Pamela J. Stewart
Publisher: Cambridge University Press
Print Publication Year: 2003
Online Publication Date:November 2009
Chapter DOI: http://dx.doi.org/10.1017/CBO9780511616310.004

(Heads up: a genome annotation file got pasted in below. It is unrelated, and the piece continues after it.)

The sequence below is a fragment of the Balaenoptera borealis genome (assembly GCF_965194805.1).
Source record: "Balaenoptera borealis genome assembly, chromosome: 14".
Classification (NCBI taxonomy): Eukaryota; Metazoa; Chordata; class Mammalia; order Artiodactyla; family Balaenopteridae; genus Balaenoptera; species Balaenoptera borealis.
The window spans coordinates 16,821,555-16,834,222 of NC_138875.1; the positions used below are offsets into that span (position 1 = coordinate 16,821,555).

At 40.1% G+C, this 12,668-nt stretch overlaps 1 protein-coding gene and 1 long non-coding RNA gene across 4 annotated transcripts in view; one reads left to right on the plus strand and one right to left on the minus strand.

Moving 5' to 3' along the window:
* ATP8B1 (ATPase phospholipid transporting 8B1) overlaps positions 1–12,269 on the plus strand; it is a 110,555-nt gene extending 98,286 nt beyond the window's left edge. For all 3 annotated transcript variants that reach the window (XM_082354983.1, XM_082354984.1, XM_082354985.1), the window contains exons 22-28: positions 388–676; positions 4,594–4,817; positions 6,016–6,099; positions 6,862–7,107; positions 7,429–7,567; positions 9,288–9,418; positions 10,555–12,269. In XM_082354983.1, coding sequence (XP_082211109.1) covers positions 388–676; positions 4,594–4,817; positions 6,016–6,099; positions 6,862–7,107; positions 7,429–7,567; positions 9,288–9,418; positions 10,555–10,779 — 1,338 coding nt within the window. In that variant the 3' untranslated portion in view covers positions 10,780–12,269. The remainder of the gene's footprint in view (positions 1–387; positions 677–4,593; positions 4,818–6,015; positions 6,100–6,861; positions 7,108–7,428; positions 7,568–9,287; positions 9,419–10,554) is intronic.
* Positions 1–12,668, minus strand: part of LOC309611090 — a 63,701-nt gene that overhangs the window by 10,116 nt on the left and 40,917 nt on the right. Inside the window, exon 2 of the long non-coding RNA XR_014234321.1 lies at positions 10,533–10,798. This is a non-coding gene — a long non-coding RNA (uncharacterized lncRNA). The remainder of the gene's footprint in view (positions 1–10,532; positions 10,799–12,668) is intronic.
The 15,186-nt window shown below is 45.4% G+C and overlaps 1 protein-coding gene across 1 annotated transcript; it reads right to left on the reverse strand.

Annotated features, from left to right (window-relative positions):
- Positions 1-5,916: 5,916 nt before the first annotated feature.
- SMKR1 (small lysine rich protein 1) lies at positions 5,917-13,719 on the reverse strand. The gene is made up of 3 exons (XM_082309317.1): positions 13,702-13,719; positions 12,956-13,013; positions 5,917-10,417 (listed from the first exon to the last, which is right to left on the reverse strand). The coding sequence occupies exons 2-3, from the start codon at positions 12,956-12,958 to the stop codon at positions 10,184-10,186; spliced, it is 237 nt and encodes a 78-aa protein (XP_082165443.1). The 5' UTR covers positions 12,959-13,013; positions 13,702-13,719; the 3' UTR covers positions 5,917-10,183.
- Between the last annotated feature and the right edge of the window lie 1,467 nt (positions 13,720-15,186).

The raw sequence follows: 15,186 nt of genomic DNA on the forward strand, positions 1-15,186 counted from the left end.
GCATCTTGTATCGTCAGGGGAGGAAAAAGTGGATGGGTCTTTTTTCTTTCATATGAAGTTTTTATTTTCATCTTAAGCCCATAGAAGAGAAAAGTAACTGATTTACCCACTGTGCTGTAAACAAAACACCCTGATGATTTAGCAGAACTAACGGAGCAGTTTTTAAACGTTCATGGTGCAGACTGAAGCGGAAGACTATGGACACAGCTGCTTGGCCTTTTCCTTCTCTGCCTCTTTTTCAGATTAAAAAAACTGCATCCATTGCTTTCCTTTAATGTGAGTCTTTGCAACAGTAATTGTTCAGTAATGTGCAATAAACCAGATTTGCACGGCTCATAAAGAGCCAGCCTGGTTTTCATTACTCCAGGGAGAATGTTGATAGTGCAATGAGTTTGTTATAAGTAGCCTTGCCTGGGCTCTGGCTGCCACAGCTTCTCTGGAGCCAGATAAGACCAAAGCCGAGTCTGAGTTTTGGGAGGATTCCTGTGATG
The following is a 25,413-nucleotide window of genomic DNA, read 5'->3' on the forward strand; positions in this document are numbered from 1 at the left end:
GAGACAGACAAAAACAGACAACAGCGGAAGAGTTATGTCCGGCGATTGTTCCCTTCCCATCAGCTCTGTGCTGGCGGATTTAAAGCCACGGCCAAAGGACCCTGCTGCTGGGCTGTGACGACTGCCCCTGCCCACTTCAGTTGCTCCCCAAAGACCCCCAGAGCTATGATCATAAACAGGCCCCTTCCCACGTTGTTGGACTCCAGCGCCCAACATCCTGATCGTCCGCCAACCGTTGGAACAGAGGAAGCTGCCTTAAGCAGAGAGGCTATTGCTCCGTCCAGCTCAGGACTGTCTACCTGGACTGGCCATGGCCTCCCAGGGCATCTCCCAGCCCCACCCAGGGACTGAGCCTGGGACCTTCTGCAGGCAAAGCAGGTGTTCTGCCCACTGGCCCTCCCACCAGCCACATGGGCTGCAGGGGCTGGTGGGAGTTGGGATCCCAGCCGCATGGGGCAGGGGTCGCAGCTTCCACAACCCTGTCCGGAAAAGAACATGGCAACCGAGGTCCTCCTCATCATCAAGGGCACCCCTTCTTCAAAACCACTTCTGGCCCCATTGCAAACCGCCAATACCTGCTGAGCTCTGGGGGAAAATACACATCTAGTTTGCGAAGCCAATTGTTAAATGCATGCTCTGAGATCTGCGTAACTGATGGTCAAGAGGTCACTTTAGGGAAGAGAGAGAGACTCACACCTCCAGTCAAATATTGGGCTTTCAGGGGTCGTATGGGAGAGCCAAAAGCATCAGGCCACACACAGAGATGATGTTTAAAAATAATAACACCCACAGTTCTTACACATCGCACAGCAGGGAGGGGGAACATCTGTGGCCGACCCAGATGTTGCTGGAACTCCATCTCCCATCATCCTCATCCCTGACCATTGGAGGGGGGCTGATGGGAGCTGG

In the preceding chapter we have pointed out the crucial significance of rumor and gossip in community contexts that lead to accusations of witchcraft. It is a part of our overall argument that even when particular notions of witchcraft or sorcery are not involved, rumor and gossip themselves may act as a kind of witchcraft, projecting guilt on others in ways that may cause them harm: for example, to lose their jobs, to be physically attacked, or to be socially shamed. Because rumor and gossip work covertly, outside formal mechanisms for social control, they cannot easily be checked on or verified by explicit means. They can nevertheless produce results in themselves regardless of verification, as all political “spin” artists and propagandists know. Asked why a false rumor of wrongdoing by an opponent should be disseminated, the propagandist may advise his client that this will force the opponent publicly to deny the rumor, which may only increase people's suspicions that it is in some way accurate. Legal rules of libel and slander are developed to control the escalation of such attacks, just as rules are put in place to punish those found guilty of threatening hoaxes. Journalists may be threatened with lawsuits for defamation following their repetition of stories against public personalities, such as Dominick Dunne's story about the politician Gary Condit (see the New York Times, January 28, 2003, p. B1).